And I guess this study really resonates with what we often see in early childhood education. Some young children struggle with empathy and the influence it has on emotion and behaviour. And so it helps us to see why supporting children’s empathy in the early years is so important to their social and emotional development.

Another area that’s become prominent is the link between communicative turn taking and autism intervention in the early years. Researchers Kwangwon Lee and Ashley Staggs published a review of key literature in 2021 to better define the concept of turn taking in this area.

According to them, turn taking involves a form of pre-verbal and reciprocal communication that supports the development of language and joint attention skills – particularly when they’re integrated with interventions that target certain outcomes for children with autism.

And so there is quite a significant link there, and we can see that that communicative turn taking, and that back and forth dialogue can be an essential focus area for support for our young children, and particularly for children with learning disabilities and developmental delays. And so it sort of goes much broader than just taking turns, it’s so much deeper than that.

What impact can the development of these skills have on school readiness and success?

The ability to take turns in communication and in play, and the ability to share resources actually enables children to build a whole range of essential skills, and dispositions such as patience, resilience, empathy, emotional regulation and the socially acceptable or pro-social behaviours.

Children in the preschool years engage in social play that actually helps them to navigate social rules and expectations, how to interact, negotiate and cooperate with their peers, and how to manage conflicts and any associated emotions that arise – like the common occurrence of children saying to each other, ‘you’re not my friend anymore,’ or, ‘you’re not coming to my birthday party.’

So, it’s helping them to work through all of those things. And it’s an example of why teaching respectful relationships among young children has become such a strong focus in our early childhood curriculum and programs.

The emotive responses to turn taking and sharing are also quite important here, as children are learning empathy for others, how to regulate and express their emotions appropriately, and how to cope with disappointment.

We’ve all heard of the controversial statement often used in early childhood settings: ‘you get what you get, and you don’t get upset.’ And while there can be some connection to fostering resilience with that, we do need to be really cautious about dismissing children’s feelings, especially in situations which may seem unfair to them.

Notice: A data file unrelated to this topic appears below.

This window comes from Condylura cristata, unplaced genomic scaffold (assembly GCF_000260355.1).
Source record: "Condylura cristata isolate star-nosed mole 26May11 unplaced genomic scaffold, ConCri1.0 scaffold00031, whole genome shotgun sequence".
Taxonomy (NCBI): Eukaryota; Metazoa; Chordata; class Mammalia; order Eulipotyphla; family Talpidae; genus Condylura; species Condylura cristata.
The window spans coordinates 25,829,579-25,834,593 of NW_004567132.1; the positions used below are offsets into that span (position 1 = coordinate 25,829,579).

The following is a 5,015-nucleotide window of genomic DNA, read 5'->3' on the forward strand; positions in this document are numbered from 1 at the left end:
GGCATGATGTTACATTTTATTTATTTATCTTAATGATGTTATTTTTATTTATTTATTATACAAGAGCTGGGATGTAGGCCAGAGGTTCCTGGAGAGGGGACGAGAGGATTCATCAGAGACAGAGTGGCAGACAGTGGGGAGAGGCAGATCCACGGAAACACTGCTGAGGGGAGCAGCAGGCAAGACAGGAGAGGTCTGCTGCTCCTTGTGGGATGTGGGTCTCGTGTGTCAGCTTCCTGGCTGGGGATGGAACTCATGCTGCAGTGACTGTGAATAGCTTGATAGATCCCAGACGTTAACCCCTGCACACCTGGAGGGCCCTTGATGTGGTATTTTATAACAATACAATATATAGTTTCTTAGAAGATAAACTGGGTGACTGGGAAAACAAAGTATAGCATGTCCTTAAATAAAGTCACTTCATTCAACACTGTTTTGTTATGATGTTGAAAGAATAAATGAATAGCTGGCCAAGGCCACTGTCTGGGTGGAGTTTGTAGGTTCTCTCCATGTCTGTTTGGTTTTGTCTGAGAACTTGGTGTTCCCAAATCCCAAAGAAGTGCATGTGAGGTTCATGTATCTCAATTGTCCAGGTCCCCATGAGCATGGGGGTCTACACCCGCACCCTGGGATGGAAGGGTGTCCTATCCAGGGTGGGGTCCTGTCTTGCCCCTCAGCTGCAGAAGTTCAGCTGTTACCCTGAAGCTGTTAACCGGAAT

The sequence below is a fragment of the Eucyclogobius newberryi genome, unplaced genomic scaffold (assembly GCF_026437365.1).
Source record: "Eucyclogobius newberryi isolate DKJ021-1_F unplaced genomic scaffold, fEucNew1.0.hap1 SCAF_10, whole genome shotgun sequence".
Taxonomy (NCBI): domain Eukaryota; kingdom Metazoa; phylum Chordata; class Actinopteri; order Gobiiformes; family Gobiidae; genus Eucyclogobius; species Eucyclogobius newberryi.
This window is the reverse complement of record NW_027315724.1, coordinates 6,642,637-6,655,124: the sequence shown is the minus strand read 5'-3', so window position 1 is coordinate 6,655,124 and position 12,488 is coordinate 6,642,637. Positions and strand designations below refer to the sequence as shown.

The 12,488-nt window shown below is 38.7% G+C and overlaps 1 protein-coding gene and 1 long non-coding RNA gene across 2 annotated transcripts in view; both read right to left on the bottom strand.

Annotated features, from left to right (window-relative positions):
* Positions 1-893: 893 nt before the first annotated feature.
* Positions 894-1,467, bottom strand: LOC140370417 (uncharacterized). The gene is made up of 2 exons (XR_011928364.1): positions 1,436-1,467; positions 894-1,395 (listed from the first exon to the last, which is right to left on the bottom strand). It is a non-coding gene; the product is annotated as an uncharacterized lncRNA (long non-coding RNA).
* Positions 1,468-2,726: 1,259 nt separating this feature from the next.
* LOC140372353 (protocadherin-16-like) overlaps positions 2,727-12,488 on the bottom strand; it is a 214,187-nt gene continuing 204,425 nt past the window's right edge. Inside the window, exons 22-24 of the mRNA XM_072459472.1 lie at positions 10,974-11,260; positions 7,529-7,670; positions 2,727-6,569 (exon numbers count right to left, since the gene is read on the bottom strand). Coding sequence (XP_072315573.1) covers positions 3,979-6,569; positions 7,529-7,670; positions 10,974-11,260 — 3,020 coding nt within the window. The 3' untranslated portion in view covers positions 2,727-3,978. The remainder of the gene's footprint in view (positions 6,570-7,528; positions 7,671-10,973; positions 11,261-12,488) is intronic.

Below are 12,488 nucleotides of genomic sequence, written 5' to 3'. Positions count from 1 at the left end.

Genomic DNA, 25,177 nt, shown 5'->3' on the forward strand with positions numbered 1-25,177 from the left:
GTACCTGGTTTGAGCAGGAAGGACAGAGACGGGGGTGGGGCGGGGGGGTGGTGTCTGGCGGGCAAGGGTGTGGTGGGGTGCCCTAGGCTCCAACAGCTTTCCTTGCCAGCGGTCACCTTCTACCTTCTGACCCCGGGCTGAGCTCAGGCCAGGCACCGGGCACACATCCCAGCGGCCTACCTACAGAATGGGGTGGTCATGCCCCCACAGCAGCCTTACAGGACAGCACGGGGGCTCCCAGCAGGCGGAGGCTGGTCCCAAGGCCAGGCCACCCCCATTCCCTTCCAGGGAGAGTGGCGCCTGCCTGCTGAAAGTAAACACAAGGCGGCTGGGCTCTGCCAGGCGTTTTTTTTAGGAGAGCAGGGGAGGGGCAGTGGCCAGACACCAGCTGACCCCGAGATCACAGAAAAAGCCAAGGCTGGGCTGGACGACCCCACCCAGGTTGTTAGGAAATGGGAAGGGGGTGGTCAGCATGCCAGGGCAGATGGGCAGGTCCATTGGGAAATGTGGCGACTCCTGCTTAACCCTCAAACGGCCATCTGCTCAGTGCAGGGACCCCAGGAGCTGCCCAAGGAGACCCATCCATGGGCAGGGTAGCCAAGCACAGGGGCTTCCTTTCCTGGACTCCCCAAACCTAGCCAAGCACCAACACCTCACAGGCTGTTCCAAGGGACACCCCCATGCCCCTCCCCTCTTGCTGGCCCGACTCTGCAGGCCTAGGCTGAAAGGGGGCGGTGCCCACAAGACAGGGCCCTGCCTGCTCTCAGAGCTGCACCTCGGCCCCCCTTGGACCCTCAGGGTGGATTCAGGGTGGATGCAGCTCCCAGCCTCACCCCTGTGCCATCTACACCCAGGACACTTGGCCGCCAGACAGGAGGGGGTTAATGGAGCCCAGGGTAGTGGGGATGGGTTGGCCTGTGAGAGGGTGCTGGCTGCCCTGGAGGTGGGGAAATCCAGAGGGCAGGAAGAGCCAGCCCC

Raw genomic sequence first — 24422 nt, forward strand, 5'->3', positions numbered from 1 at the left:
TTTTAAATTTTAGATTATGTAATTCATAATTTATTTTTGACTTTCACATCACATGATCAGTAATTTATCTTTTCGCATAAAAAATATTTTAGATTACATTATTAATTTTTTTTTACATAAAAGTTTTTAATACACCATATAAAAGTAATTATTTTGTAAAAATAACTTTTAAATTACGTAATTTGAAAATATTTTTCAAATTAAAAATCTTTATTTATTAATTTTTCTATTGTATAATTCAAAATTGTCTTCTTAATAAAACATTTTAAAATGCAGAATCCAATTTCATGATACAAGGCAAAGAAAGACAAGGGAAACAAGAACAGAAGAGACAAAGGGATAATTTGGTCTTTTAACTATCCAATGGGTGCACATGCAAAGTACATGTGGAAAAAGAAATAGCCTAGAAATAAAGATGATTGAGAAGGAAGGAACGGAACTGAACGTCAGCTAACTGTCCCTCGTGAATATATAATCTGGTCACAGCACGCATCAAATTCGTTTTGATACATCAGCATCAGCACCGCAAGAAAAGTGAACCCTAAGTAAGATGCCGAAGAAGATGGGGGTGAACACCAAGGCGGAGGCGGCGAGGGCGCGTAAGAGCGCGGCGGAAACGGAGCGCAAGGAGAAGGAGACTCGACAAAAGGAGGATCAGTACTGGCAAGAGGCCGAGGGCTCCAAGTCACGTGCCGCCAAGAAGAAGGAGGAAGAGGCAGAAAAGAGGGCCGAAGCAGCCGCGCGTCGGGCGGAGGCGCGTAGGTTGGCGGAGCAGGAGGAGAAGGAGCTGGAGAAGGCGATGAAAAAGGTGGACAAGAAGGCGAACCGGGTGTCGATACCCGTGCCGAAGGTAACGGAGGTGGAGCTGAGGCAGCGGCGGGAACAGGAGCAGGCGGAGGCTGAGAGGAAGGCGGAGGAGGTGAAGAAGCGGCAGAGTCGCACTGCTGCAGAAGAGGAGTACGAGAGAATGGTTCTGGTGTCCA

The social and emotional skills involved in learning to share and take turns can actually enable children to form positive relationships and strong friendships, interact confidently with others and successfully engage in school, and ultimately become confident and capable citizens in society.

The focus on school readiness has actually shifted in recent years from the need for children to be ‘made ready’ for school, to the need for schools to be ready for children.

There are some excellent perspectives around this idea from the works of Sue Dockett and Bob Perry, and others in the research sphere of school transition. So although children are supported in the preschool years to develop these skills, there’s also a responsibility for teachers in formal school settings to continue this work with children and their families. This allows for a greater level of continuity in the learning and development of children and as they are transitioning between early childhood and school contexts. There is quite a big emphasis on these skills and how it impacts on their later success in school and beyond.

Stay tuned: In tomorrow’s article, we talk further with Lauren Armstrong about some practical turn taking and sharing activities that educators can use to support children’s pro-social skills, including in the later years of primary school.

References and related reading

Guo, R., & Wu, Z. (2021) Empathy as a buffer: How empathy moderates the emotional effects on Preschoolers’ sharing. British Journal of Psychology, 112, 412-432. <https://bpspsychub.onlinelibrary.wiley.com/doi/full/10.1111/bjop.12466>

Lee, S., & Staggs, A. (2021). Defining turn taking in intervention for young children with autism: A review of the literature. Journal of Childhood, Education & Society, 2(2), 139-153. <https://www.j-ces.com/index.php/jces/article/download/104/56/742>

NSW Department of Education. (2020) Conversations on transition with Sue Dockett and Bob Perry. A NSW Government website – Education. Retrieved March 22, 2022 from <https://education.nsw.gov.au/teaching-and-learning/curriculum/early-learning/professional-learning/conversations-on-transition-with-sue-dockett-and-bob-perry>

Tondreau, C. (2019). Rethinking sharing. Exchange, July-August 2019, 14-15. <https://hilltopcc.com/wp-content/uploads/2020/01/Tondreau-Rethinking-Sharing.pdf>

In this Q&A, Lauren Armstrong talks about the recent emergence of agency and empathy in research about sharing in the early years, which has lead educators and researchers to question why young children need to share their toys all the time.

As a teacher, how can you embed this nuance into your teaching? How can you distinguish when sharing is appropriate, and when it’s okay for students to say no?